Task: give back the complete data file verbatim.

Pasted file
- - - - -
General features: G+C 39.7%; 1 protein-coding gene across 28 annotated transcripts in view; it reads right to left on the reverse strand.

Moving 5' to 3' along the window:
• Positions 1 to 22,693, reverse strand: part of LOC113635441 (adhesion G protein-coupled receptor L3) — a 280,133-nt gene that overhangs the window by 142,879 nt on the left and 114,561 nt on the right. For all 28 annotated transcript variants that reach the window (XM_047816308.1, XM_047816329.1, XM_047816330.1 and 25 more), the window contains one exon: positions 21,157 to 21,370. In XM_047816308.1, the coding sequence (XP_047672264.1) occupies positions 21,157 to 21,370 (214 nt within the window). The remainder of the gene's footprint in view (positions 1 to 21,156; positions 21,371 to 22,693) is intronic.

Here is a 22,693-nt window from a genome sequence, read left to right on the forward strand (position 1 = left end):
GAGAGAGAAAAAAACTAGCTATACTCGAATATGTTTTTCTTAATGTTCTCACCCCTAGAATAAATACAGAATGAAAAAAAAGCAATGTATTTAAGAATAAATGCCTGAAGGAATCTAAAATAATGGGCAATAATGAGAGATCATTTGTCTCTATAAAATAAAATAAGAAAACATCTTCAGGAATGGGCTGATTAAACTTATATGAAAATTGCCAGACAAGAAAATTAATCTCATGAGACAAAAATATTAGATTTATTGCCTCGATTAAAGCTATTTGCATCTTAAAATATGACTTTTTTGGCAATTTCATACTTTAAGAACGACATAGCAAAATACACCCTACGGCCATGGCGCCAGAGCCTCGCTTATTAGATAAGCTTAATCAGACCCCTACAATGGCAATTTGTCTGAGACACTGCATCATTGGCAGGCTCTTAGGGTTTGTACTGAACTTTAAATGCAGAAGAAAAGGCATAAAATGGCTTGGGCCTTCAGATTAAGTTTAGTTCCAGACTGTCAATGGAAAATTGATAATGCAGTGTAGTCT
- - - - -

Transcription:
General features: G+C 39.7%; 1 protein-coding gene across 28 annotated transcripts in view; it reads right to left on the reverse strand.

Moving 5' to 3' along the window:
• Positions 1 to 22,693, reverse strand: part of LOC113635441 (adhesion G protein-coupled receptor L3) — a 280,133-nt gene that overhangs the window by 142,879 nt on the left and 114,561 nt on the right. For all 28 annotated transcript variants that reach the window (XM_047816308.1, XM_047816329.1, XM_047816330.1 and 25 more), the window contains one exon: positions 21,157 to 21,370. In XM_047816308.1, the coding sequence (XP_047672264.1) occupies positions 21,157 to 21,370 (214 nt within the window). The remainder of the gene's footprint in view (positions 1 to 21,156; positions 21,371 to 22,693) is intronic.

Here is a 22,693-nt window from a genome sequence, read left to right on the forward strand (position 1 = left end):
GAGAGAGAAAAAAACTAGCTATACTCGAATATGTTTTTCTTAATGTTCTCACCCCTAGAATAAATACAGAATGAAAAAAAAGCAATGTATTTAAGAATAAATGCCTGAAGGAATCTAAAATAATGGGCAATAATGAGAGATCATTTGTCTCTATAAAATAAAATAAGAAAACATCTTCAGGAATGGGCTGATTAAACTTATATGAAAATTGCCAGACAAGAAAATTAATCTCATGAGACAAAAATATTAGATTTATTGCCTCGATTAAAGCTATTTGCATCTTAAAATATGACTTTTTTGGCAATTTCATACTTTAAGAACGACATAGCAAAATACACCCTACGGCCATGGCGCCAGAGCCTCGCTTATTAGATAAGCTTAATCAGACCCCTACAATGGCAATTTGTCTGAGACACTGCATCATTGGCAGGCTCTTAGGGTTTGTACTGAACTTTAAATGCAGAAGAAAAGGCATAAAATGGCTTGGGCCTTCAGATTAAGTTTAGTTCCAGACTGTCAATGGAAAATTGATAATGCAGTGTAGTCT